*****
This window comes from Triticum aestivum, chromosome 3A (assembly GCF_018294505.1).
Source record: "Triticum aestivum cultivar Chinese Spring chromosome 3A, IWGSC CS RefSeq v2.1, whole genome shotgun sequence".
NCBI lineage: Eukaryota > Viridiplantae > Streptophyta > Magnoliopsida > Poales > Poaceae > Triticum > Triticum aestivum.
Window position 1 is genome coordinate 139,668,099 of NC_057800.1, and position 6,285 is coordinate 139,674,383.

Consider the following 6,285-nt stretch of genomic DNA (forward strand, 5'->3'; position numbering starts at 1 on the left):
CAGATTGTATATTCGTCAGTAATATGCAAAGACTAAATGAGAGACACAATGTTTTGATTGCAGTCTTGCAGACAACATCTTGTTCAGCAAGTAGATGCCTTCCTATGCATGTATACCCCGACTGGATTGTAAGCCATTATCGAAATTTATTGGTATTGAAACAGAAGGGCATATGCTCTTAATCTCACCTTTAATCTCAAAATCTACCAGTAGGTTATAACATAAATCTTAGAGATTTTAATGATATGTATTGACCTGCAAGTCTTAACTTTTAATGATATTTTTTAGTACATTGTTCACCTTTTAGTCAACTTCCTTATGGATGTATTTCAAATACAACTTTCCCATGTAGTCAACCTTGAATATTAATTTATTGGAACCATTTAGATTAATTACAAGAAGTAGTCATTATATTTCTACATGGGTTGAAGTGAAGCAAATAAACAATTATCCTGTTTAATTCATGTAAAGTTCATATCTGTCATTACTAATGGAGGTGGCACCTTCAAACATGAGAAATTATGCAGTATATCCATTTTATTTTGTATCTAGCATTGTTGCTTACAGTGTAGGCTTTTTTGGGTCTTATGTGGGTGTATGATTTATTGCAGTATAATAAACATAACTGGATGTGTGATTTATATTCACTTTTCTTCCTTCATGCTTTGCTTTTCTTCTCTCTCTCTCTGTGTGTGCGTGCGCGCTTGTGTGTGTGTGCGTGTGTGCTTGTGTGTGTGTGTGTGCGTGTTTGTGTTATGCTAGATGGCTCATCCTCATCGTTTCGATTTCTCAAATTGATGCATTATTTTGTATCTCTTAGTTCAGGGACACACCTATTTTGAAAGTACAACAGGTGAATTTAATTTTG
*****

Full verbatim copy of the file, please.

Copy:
This window comes from Triticum aestivum, chromosome 3A (assembly GCF_018294505.1).
Source record: "Triticum aestivum cultivar Chinese Spring chromosome 3A, IWGSC CS RefSeq v2.1, whole genome shotgun sequence".
NCBI lineage: Eukaryota > Viridiplantae > Streptophyta > Magnoliopsida > Poales > Poaceae > Triticum > Triticum aestivum.
Window position 1 is genome coordinate 139,668,099 of NC_057800.1, and position 6,285 is coordinate 139,674,383.

Consider the following 6,285-nt stretch of genomic DNA (forward strand, 5'->3'; position numbering starts at 1 on the left):
CAGATTGTATATTCGTCAGTAATATGCAAAGACTAAATGAGAGACACAATGTTTTGATTGCAGTCTTGCAGACAACATCTTGTTCAGCAAGTAGATGCCTTCCTATGCATGTATACCCCGACTGGATTGTAAGCCATTATCGAAATTTATTGGTATTGAAACAGAAGGGCATATGCTCTTAATCTCACCTTTAATCTCAAAATCTACCAGTAGGTTATAACATAAATCTTAGAGATTTTAATGATATGTATTGACCTGCAAGTCTTAACTTTTAATGATATTTTTTAGTACATTGTTCACCTTTTAGTCAACTTCCTTATGGATGTATTTCAAATACAACTTTCCCATGTAGTCAACCTTGAATATTAATTTATTGGAACCATTTAGATTAATTACAAGAAGTAGTCATTATATTTCTACATGGGTTGAAGTGAAGCAAATAAACAATTATCCTGTTTAATTCATGTAAAGTTCATATCTGTCATTACTAATGGAGGTGGCACCTTCAAACATGAGAAATTATGCAGTATATCCATTTTATTTTGTATCTAGCATTGTTGCTTACAGTGTAGGCTTTTTTGGGTCTTATGTGGGTGTATGATTTATTGCAGTATAATAAACATAACTGGATGTGTGATTTATATTCACTTTTCTTCCTTCATGCTTTGCTTTTCTTCTCTCTCTCTCTGTGTGTGCGTGCGCGCTTGTGTGTGTGTGCGTGTGTGCTTGTGTGTGTGTGTGTGCGTGTTTGTGTTATGCTAGATGGCTCATCCTCATCGTTTCGATTTCTCAAATTGATGCATTATTTTGTATCTCTTAGTTCAGGGACACACCTATTTTGAAAGTACAACAGGTGAATTTAATTTTG